Georgia, the Supreme Court decided that under the new revised laws regarding capital punishment cases that the death penalty was indeed constitutional. The new laws stated that juries had to be under the guidance of a trial court during decision making in the death penalty phase and also there was to be a mandatory state appellate court review of all death sentences (Vila, Morris:161). Justice Stewart even pointed out that public opinion had flip-flopped since the late sixties and early seventies and there was now heavy support for capital punishment (Gottfried:62).
The Supreme Court was not only persuaded by public opinion in this case, but came right out and sited public opinion polls as a reason for the courts decision. The first person to die under the new court decision was Garry Gilmore. For the general public he was the perfect example of someone who deserved the death penalty because of his blatant apathy towards human life. This confirmed the public consensus that in certain extreme cases, the death penalty is the only reasonable punishment. The case of Ted Bundy is another example.
He was a serial killer that was responsible for the deaths of 50 young women and kidnapping a 12 year old girl. There was no doubt that the majority of Americans thought the death penalty was appropriate for him and other cases like his. Despite the support of the majority of the public supporting capital punishment, many politicians and organizations still condemned the death penalty throughout the eighties and nineties. Groups like Amnesty International and Human Rights Watch, religious figures like the Pope John Paul II and Mother Theresa, politicians like Jimmy Carter and Mario Cuomo all publicly stand against the death penalty.
In the eighties, there were court cases that concerned specific issues regarding the death penalty such as the execution of minors and mentally handicapped people. This is one of the many issues I will discuss in the next section of this paper that deals with the different arguments of the debate. I have separated the arguments regarding the death penalty debate into two separate categories: the issues concerning the moral and social aspects of the debate and the issues concerning legal and constitutional aspects.
A good place to start in the moral and social realm of the debate would be the issue of the death penalty as a deterrent. Aside from the need for justice and the safety of society, this is the reason the death penalty exists. Opponents of the death penalty say that fear of punishment will not stop people from committing horrendous crimes for a few reasons. The first is that people who engage in the type of crimes punishable by death are not rational people and/or are not rationally considering the consequences when committing the crime.
The second one is that the alternative to the death sentence, which would be life imprisonment without parole, actually might sound worse to someone that is considering the crime. Supporters of the death penalty say that fear of being put to death does deter would be murderers from pulling the trigger. Some cite statistics that crime has gone done after death penalty laws are enacted, but the opponents have said that overall, it hasnt changed that much.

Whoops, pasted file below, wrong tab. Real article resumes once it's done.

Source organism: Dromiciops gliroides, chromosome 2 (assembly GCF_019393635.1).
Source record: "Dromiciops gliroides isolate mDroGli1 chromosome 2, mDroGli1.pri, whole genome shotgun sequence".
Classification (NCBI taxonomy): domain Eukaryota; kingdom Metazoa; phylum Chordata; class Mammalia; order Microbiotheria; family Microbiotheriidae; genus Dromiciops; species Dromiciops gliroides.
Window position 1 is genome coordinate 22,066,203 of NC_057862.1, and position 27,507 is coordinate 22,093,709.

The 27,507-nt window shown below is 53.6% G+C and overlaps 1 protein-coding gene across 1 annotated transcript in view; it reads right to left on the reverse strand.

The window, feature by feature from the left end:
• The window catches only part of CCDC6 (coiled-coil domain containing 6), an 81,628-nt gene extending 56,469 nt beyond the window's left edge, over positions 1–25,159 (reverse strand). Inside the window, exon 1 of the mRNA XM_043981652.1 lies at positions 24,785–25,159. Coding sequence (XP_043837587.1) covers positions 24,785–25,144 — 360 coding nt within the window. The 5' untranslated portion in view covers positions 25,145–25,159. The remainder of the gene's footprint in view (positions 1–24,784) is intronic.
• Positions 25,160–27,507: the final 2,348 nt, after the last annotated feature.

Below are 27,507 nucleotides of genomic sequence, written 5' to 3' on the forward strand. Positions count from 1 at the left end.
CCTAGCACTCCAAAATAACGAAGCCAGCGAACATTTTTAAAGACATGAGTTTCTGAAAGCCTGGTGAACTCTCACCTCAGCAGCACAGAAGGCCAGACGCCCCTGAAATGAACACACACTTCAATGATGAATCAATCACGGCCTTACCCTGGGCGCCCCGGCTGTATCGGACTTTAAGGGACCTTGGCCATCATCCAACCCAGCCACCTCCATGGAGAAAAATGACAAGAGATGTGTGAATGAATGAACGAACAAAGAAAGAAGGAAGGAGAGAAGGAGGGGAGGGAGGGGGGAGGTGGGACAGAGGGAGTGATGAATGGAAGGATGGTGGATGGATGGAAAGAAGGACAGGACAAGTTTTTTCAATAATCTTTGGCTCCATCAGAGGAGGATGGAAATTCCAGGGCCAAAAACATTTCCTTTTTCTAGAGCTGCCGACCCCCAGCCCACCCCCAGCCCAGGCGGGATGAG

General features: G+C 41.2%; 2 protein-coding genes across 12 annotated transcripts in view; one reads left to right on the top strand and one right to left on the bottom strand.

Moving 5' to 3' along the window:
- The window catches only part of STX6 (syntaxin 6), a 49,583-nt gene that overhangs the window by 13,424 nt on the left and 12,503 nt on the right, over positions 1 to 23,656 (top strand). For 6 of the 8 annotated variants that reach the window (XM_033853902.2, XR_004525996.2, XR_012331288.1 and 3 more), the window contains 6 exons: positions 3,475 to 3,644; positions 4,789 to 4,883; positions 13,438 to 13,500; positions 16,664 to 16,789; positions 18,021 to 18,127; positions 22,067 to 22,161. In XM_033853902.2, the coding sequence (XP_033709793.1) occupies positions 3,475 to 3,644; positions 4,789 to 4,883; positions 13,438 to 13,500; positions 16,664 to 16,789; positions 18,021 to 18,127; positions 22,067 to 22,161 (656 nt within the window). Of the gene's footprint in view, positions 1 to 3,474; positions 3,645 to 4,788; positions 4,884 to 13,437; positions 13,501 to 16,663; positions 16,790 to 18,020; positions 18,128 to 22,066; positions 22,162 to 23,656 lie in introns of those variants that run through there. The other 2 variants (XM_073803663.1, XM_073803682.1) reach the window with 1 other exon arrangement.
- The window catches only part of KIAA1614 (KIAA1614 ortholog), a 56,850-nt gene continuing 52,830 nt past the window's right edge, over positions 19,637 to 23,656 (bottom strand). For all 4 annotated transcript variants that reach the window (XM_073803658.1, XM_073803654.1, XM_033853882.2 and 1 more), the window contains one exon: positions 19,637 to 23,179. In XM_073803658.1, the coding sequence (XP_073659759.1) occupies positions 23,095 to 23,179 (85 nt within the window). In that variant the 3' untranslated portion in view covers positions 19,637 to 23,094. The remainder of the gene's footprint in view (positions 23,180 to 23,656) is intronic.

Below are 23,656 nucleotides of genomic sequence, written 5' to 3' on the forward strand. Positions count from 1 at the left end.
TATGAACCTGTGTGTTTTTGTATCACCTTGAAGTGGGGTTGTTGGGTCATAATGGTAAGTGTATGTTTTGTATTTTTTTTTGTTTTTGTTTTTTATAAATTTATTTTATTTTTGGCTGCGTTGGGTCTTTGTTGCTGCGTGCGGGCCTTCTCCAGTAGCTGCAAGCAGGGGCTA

An important point that supporters contend is that the death penalty doesnt apply to all murders, but just the especially horrific ones, so it might deter potential kidnappers and rapists from taking those extra steps. They also believe that the fear of death is a fundamental human motive that everyone, including crazed murderers, will consider. In an article in New Republic, former New York City mayor Edward Koch gives an example of a confessed murderer Luis Vera. He shot and killed neighbor Rosa Velez when she found him robbing her apartment.
Yeah I shot her, she knew me and I knew I wouldnt go to the chair. Another aspect in this realm of the debate is retribution vs. revenge: Is it morally just to kill someone for killing? Opponents say capital punishment for murderers is simply revenge and is just state-sanctioned murder. Their argument is simply – two wrongs dont make a right. Supporters would argue the eye for an eye theory – if you take someones life, yours shall be taken too. This is just a simple question of how far you personally take the idea of forgiveness.
Many clergymen and women have addressed this issue using religious references to support either side. Sister Helen Prejean (author of Dead Man Walking) makes an obvious point: it is curious that those who so readily invoke the eye for an eye, life for a life passage are quick to shun other biblical prescriptions that also call for death, arguing that modern societies have evolved over three thousand or so years since biblical times and no longer consider such exaggerated and archaic punishments appropriate.
She is basically saying that anyone who cites the eye for an eye law because it is in the Bible also has to support the death penalty for pick-pocketing and different forms of heresy. Most people would assume a Christian to turn the other cheek, but in an essay published in The Death Penalty – Opposing Viewpoints, Charles W. Colson insists that capital punishment is necessary in extreme cases: I believe that God requires capital justice, at least in the case of premeditated murder where there is no doubt of the offenders guilt.